What I do

I am a classically trained Software Engineer with a degree in Computer Science who practices the art of Software Craftsmanship. The bulk of my full-stack experience is in Ruby on Rails and React / Redux. I value working with forward-thinking companies who value cooperation and are driven to make a difference in the world. I work on a remote, part-time, freelance arrangement with distributed teams using agile methodologies and collaborative tools.

Increasingly, my interest is moving towards progressive, reactive applications built using serverless technologies such as AWS Lambda, Kinesis, DynamoDB, Elasticsearch, and Websockets. I value balancing the old and the new — using decades old insights from architecting J2EE enterprise applications, in conjunction with new tools and paradigms developed for the modern unit of compute. I believe that users expect more today from web and mobile applications than they did five years ago, which requires a paradigm shift in the way we develop software.

Experience

Education and Employment

Experience

Technologies

How I do what I do

Technologies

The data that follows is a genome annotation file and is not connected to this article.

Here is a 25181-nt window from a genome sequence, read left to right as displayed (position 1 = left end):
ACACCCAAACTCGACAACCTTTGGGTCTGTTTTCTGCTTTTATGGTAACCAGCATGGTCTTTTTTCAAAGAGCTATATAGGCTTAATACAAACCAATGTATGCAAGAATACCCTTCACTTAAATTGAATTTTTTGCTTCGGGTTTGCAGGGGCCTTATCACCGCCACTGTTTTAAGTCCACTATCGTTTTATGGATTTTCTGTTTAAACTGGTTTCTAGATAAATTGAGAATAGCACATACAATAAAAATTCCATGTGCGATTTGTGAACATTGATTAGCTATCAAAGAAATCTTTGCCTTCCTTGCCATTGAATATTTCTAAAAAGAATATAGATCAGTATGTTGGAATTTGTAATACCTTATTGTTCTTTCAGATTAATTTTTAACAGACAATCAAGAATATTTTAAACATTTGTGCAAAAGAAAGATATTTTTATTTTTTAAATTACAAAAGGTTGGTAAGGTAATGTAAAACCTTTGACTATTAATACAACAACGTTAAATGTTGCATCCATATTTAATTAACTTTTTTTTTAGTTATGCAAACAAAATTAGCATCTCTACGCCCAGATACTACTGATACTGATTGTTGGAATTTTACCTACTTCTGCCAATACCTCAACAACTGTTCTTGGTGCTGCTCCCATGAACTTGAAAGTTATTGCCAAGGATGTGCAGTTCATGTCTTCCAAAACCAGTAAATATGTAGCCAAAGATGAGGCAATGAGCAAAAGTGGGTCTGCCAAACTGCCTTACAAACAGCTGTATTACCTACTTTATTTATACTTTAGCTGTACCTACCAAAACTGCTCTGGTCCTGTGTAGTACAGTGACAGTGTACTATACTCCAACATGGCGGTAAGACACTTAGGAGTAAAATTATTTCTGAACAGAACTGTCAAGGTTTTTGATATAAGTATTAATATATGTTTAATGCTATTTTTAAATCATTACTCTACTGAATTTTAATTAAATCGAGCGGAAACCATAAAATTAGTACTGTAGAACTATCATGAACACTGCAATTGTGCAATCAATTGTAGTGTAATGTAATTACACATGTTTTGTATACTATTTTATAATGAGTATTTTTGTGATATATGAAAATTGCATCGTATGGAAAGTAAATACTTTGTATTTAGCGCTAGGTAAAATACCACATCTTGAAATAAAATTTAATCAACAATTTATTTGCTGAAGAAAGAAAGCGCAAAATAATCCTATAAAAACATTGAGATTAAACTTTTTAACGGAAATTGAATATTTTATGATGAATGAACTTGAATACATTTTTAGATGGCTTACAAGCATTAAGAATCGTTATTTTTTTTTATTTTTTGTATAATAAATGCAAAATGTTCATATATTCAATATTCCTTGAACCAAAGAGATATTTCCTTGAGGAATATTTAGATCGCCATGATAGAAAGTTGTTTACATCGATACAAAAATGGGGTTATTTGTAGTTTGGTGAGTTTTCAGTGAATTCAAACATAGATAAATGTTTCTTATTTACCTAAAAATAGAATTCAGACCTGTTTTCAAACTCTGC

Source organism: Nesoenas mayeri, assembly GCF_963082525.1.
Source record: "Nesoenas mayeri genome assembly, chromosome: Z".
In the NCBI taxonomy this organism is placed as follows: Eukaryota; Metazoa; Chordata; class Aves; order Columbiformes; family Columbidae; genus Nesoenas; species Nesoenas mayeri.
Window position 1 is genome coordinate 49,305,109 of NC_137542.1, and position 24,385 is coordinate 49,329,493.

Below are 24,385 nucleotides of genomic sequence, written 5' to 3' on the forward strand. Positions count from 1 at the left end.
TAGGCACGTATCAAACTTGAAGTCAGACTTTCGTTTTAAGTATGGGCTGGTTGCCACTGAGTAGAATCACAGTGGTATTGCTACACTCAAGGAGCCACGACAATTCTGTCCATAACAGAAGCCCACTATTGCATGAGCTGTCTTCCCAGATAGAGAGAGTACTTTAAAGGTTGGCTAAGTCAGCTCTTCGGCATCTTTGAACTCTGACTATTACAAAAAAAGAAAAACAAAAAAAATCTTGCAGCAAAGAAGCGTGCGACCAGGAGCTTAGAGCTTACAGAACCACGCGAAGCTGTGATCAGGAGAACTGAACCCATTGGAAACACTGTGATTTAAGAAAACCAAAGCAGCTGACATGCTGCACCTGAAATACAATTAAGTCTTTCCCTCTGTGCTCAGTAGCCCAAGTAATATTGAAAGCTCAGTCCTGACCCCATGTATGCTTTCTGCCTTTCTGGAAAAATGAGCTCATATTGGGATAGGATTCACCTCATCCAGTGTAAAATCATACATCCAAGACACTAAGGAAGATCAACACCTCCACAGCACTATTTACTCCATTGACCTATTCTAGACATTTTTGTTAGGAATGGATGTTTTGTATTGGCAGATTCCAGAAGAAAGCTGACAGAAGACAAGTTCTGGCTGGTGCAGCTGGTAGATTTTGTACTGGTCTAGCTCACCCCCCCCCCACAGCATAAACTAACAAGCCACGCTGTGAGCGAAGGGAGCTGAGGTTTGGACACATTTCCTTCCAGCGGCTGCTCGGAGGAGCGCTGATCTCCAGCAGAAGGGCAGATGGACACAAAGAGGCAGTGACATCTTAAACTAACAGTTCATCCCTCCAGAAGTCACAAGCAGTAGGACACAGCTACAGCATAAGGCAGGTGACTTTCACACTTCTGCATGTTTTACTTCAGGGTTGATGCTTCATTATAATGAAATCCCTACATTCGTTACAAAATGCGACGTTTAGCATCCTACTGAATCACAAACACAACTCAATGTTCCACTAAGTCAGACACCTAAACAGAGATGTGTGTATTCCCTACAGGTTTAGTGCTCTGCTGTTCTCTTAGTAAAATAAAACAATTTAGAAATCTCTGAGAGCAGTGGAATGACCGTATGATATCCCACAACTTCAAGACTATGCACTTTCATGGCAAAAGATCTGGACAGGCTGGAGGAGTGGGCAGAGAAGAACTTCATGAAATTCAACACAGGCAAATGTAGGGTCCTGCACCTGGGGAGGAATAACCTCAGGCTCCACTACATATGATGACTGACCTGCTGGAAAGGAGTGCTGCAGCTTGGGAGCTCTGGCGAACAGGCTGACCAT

Blog

My professional opinion

Blog

Find me around the interwebs

Why I do what I do

I am a web-dev software engineer. I like what I do, very much. I like creating, learning, and problem-solving. I like taking an idea or feature and (systematically and conscientiously) making that idea a (digital) reality. I like deconstructing nouns into their component parts (their data), storing them, retrieving them as needed, then re-assembling them according to governing constraints and aesthetics. I like creating things that people use, and creating these things with the users in mind.

I like to think that what I am able to create can make a difference in people's lives, if I let it. At this point in my life, though, I am re-realizing that my potentiality for affect is inextricably linked with the domain in which I am creating. If I am solving a problem that does not directly help others, to what end am I spending my time and efforts? Lately, I have been struggling to answer that question to my own satisfaction.

I don't have that answer, yet, and perhaps that's because the question is not really technical in nature, but perhaps a part of humanity ourselves. Perhaps by creating technology that fades into the background and helps automate parts of our everyday lives, we can instead spend more time with the people we care about, doing the things we care about doing. Perhaps that is the next wave of the technological revolution -- a shift back to the analog and human-scale. It's all about relationships.